Elastic Compute Cloud or EC2 is a similar concept to the virtual server except it isn’t necessarily a web server you are using as it can have almost any software you want installed on it. If you are intending to use it for a WordPress site you will need to also install Apache, MySQL and PHP, this is known as a LAMP stack, the “L” stands for Linux which is the operating system of the server.
If you are not up for administering a Linux server and figuring out how to install it all, you can go to AWS Marketplace and get a pre-configured, ready to run image with WordPress installed on Amazon EC2. There are many vendors on the marketplace who put together different server configurations and make them available for a fee, or in some cases for free. You will still have to figure out how to log into it and make it accessible to the internet.
One of the advantages of EC2 is you can turn it off when you are not using it, this may not help you if it is your blog but if it is a test site it could be useful.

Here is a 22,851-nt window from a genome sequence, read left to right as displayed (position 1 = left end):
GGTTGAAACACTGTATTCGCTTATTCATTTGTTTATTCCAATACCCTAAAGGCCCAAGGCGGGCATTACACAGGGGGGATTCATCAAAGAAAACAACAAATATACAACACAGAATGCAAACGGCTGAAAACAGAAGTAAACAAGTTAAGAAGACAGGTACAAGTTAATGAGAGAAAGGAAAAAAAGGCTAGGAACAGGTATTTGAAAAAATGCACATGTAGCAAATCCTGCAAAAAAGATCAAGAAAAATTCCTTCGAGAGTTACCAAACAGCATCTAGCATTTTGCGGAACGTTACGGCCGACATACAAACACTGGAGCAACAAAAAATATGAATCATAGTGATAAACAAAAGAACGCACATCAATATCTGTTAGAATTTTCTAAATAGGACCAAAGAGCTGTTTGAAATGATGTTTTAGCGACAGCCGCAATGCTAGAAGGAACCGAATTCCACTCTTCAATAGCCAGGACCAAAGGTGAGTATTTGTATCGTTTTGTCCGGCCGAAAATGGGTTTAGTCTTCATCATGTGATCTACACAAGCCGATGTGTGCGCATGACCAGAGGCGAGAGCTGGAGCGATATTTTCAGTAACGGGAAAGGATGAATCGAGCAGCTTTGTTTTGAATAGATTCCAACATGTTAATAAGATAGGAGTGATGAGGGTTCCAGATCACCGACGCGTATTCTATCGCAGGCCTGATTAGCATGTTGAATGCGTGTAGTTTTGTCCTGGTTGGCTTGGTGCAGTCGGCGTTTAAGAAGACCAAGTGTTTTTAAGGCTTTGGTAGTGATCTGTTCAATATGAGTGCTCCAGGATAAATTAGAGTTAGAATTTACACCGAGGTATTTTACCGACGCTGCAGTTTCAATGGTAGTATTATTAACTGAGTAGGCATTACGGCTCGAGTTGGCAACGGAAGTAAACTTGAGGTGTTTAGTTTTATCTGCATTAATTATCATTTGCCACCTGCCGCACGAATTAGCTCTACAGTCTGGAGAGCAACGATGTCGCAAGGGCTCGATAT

Images and Instances
There is some cloudy terminology that should be cleared up in relation to this technology. All of the files, folders, applications and configurations that make up your server can be stored as an ‘image’ which is ready to be deployed. An image is a snapshot of a working server that can be stored, duplicated and reused for new working servers when needed. A copy of this image can be deployed onto an EC2 instance. An instance is the Amazon name for a “virtual machine” or “virtual server”. In this context you can have your image instanciated as different servers. The image is the stored version of your server, a rubber stamp, ready to be reused as one or more instances when needed.
The idea behind this model is to allow developers to automatically add additional servers to handle more load based on demand. If your site receives so much traffic that it exceeds the capability of one server, you can add a second or third or many. For our purposes we may want to take a snapshot of a server as a backup and redeploy it if something goes wrong, or use it as the base for use another server for something else. Once your application architecture grows beyond a single instance the complexity increases and requires a deeper knowledge to design and manage.